Skip to main content

Looking at new US Census poverty data

Earlier this month, the U.S. Census Bureau released their 2022 poverty rate data with some interesting findings. The headline accompanying the new data reads, “Poverty Rate for the Black Population Fell Below Pre-Pandemic Levels,” but we’re curious to know what additional information we can glean from the data.

The data shows the poverty rate among Black Americans hit a record low in 2022, falling below pre-pandemic levels to 17.1%. The Census Bureau noted that this finding remained so even after accounting for survey and methodological changes that have occurred over the years. Additionally, the poverty rate hit a historic low in 2022 for Black youth under the age of 18, landing at 22.3%.

While this trend is great to see compared to the alternative, there is clearly still more progress to be made. To understand why there is more progress to be made, we can look across racial groups at the ratio of population in poverty to total population. Black, Hispanic, American Indian and Alaska Native, and individuals of two are more races are all groups overrepresented in poverty. Racial groups underrepresented in poverty are only White and Asian Americans.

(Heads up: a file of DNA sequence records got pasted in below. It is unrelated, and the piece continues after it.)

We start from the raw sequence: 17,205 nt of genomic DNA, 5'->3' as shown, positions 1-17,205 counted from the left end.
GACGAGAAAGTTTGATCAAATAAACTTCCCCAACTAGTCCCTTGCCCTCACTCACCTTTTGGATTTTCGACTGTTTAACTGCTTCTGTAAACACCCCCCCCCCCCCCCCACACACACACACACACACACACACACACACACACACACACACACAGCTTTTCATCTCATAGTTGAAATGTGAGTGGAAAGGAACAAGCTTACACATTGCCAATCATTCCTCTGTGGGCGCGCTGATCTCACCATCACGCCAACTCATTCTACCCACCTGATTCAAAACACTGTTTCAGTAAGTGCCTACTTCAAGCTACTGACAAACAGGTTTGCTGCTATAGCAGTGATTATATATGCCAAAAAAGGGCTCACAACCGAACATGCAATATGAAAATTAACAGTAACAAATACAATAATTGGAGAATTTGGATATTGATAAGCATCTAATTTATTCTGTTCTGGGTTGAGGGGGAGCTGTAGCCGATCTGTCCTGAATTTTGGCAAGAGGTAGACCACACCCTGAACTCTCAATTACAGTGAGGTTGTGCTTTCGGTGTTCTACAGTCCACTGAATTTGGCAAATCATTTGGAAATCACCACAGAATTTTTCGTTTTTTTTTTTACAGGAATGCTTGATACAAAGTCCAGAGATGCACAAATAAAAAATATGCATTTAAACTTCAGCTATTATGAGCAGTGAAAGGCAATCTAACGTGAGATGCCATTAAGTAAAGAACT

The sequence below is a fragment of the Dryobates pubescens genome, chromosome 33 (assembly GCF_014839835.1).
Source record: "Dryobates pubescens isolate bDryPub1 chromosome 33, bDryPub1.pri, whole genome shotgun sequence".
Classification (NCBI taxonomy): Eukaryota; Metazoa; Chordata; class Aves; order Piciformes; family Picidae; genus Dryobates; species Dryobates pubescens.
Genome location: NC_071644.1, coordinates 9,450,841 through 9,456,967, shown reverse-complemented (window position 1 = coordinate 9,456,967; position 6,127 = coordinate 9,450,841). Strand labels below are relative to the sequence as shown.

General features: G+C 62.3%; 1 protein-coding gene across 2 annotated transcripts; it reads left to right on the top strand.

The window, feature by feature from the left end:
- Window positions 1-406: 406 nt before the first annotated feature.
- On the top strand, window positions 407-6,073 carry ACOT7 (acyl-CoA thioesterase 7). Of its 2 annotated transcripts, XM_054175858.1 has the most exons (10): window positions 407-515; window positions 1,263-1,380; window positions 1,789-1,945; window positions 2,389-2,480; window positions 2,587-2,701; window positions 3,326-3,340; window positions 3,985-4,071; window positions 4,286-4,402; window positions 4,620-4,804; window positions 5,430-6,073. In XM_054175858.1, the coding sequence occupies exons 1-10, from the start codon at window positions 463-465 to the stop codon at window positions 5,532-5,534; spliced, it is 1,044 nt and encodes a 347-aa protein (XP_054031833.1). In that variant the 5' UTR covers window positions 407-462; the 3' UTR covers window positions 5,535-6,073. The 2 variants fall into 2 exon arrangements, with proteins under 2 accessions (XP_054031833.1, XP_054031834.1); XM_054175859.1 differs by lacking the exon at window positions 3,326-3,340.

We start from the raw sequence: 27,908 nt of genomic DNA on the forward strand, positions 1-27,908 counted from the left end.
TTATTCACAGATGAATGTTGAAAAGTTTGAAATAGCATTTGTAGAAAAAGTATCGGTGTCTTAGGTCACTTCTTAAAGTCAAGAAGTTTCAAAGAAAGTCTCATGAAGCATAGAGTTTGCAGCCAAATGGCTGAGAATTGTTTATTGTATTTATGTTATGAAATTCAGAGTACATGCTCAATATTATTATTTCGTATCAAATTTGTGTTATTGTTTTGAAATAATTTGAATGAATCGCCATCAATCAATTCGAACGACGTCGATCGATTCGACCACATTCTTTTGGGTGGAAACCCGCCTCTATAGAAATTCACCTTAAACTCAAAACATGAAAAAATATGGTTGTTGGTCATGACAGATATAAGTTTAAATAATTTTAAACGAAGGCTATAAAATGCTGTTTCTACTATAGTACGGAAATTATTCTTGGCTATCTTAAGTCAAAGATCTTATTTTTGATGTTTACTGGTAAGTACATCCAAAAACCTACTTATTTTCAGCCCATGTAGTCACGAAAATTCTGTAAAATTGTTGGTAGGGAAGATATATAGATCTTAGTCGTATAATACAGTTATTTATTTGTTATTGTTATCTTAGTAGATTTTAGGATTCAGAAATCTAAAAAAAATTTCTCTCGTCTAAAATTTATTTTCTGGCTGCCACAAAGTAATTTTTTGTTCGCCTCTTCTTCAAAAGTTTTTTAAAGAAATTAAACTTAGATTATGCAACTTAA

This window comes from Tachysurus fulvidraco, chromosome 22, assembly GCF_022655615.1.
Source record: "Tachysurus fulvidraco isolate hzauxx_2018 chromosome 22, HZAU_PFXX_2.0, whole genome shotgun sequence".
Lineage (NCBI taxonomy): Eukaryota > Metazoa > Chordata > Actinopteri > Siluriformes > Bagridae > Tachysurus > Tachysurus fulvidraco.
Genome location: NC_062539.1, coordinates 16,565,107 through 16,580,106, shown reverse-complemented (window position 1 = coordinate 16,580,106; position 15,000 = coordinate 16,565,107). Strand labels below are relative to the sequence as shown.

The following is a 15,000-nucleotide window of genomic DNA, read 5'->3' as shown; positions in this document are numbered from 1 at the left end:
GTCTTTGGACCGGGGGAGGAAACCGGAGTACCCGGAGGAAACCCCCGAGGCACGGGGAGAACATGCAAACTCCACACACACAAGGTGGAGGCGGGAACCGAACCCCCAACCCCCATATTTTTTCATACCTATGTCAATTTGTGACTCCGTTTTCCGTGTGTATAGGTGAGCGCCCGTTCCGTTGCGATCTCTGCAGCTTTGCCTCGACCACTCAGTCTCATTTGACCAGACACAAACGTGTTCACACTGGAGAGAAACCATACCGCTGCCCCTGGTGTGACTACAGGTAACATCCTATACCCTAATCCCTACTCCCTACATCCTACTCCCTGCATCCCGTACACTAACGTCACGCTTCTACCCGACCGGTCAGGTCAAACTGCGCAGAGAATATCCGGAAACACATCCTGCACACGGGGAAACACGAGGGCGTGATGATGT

Among all groups, the official poverty rate trend in the U.S. could be better as well – remaining virtually unchanged at 11.5% in 2022 compared to 2021. The supplemental poverty measure (SPM), which is a separate poverty calculation that accounts for government programs intended to help low-income folks, has an even poorer trendline. 2022 saw an increase of 4.6% from 2021, up to 12.4%. For Black Americans, the SPM increased from 11.3% in 2021 to 17.2% in 2022.

As noted in the Census analysis of the data, “This large increase in SPM poverty was due to the expiration of pandemic safety net programs like stimulus payments and expanded refundable tax credits. These policies contributed to record low SPM rates in 2021 for both the total and Black populations.” Other experts have similarly identified removing pandemic-era government programs, such as the expanded Child Tax Credit, as a contributor toward the increasing SPM rate.

The Child Tax Credit, expanded in 2021, turned out to be a major factor in reduction of poverty, especially for children. It would stand to reason that some pandemic-era programs, and the expanded Child Tax Credit in particular, should be re-implemented in order to lower poverty rates for all groups and close the gap between racial groups. We’re of course happy to see the poverty rate going down, but we need to ensure we maintain progress.